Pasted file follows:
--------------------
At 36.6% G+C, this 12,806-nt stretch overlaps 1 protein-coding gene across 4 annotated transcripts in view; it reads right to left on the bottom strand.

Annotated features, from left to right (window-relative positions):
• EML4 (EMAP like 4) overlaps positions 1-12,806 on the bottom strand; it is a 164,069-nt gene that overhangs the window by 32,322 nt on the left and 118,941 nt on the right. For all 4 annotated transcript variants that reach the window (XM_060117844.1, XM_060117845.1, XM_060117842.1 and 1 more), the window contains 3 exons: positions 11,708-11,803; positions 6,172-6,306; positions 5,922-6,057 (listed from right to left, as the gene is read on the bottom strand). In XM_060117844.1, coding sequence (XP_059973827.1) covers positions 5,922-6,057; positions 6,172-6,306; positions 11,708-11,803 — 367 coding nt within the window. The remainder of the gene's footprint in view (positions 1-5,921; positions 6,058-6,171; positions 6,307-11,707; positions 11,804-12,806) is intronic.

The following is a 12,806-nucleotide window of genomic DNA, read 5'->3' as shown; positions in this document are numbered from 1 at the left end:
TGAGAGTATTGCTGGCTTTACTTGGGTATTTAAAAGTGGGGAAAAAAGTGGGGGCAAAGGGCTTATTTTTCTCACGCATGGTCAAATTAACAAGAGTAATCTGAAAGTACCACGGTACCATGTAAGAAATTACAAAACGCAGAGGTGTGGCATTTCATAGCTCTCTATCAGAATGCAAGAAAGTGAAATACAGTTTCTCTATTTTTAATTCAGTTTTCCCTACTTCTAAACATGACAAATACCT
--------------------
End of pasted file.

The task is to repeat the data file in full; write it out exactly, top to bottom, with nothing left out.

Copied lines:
At 36.6% G+C, this 12,806-nt stretch overlaps 1 protein-coding gene across 4 annotated transcripts in view; it reads right to left on the bottom strand.

Annotated features, from left to right (window-relative positions):
• EML4 (EMAP like 4) overlaps positions 1-12,806 on the bottom strand; it is a 164,069-nt gene that overhangs the window by 32,322 nt on the left and 118,941 nt on the right. For all 4 annotated transcript variants that reach the window (XM_060117844.1, XM_060117845.1, XM_060117842.1 and 1 more), the window contains 3 exons: positions 11,708-11,803; positions 6,172-6,306; positions 5,922-6,057 (listed from right to left, as the gene is read on the bottom strand). In XM_060117844.1, coding sequence (XP_059973827.1) covers positions 5,922-6,057; positions 6,172-6,306; positions 11,708-11,803 — 367 coding nt within the window. The remainder of the gene's footprint in view (positions 1-5,921; positions 6,058-6,171; positions 6,307-11,707; positions 11,804-12,806) is intronic.

The following is a 12,806-nucleotide window of genomic DNA, read 5'->3' as shown; positions in this document are numbered from 1 at the left end:
TGAGAGTATTGCTGGCTTTACTTGGGTATTTAAAAGTGGGGAAAAAAGTGGGGGCAAAGGGCTTATTTTTCTCACGCATGGTCAAATTAACAAGAGTAATCTGAAAGTACCACGGTACCATGTAAGAAATTACAAAACGCAGAGGTGTGGCATTTCATAGCTCTCTATCAGAATGCAAGAAAGTGAAATACAGTTTCTCTATTTTTAATTCAGTTTTCCCTACTTCTAAACATGACAAATACCT